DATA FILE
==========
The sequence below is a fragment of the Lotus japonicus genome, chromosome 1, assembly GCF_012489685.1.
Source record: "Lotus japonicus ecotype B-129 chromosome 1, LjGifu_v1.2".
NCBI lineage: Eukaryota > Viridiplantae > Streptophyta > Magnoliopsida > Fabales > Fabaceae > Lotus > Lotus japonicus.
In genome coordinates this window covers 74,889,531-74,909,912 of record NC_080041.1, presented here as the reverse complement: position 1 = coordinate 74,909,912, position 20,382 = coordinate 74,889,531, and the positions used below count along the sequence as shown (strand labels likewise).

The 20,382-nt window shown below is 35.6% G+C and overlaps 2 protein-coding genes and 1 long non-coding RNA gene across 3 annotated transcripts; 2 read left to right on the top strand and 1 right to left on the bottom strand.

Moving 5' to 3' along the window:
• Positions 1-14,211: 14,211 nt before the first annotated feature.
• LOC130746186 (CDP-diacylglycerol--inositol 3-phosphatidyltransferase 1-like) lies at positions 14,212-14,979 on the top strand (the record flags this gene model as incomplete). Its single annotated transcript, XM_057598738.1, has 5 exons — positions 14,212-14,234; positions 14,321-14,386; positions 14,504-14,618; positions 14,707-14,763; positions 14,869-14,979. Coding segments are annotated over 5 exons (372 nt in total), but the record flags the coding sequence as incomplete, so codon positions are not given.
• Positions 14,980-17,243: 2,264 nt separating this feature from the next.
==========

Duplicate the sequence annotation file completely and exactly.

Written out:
The sequence below is a fragment of the Lotus japonicus genome, chromosome 1, assembly GCF_012489685.1.
Source record: "Lotus japonicus ecotype B-129 chromosome 1, LjGifu_v1.2".
NCBI lineage: Eukaryota > Viridiplantae > Streptophyta > Magnoliopsida > Fabales > Fabaceae > Lotus > Lotus japonicus.
In genome coordinates this window covers 74,889,531-74,909,912 of record NC_080041.1, presented here as the reverse complement: position 1 = coordinate 74,909,912, position 20,382 = coordinate 74,889,531, and the positions used below count along the sequence as shown (strand labels likewise).

The 20,382-nt window shown below is 35.6% G+C and overlaps 2 protein-coding genes and 1 long non-coding RNA gene across 3 annotated transcripts; 2 read left to right on the top strand and 1 right to left on the bottom strand.

Moving 5' to 3' along the window:
• Positions 1-14,211: 14,211 nt before the first annotated feature.
• LOC130746186 (CDP-diacylglycerol--inositol 3-phosphatidyltransferase 1-like) lies at positions 14,212-14,979 on the top strand (the record flags this gene model as incomplete). Its single annotated transcript, XM_057598738.1, has 5 exons — positions 14,212-14,234; positions 14,321-14,386; positions 14,504-14,618; positions 14,707-14,763; positions 14,869-14,979. Coding segments are annotated over 5 exons (372 nt in total), but the record flags the coding sequence as incomplete, so codon positions are not given.
• Positions 14,980-17,243: 2,264 nt separating this feature from the next.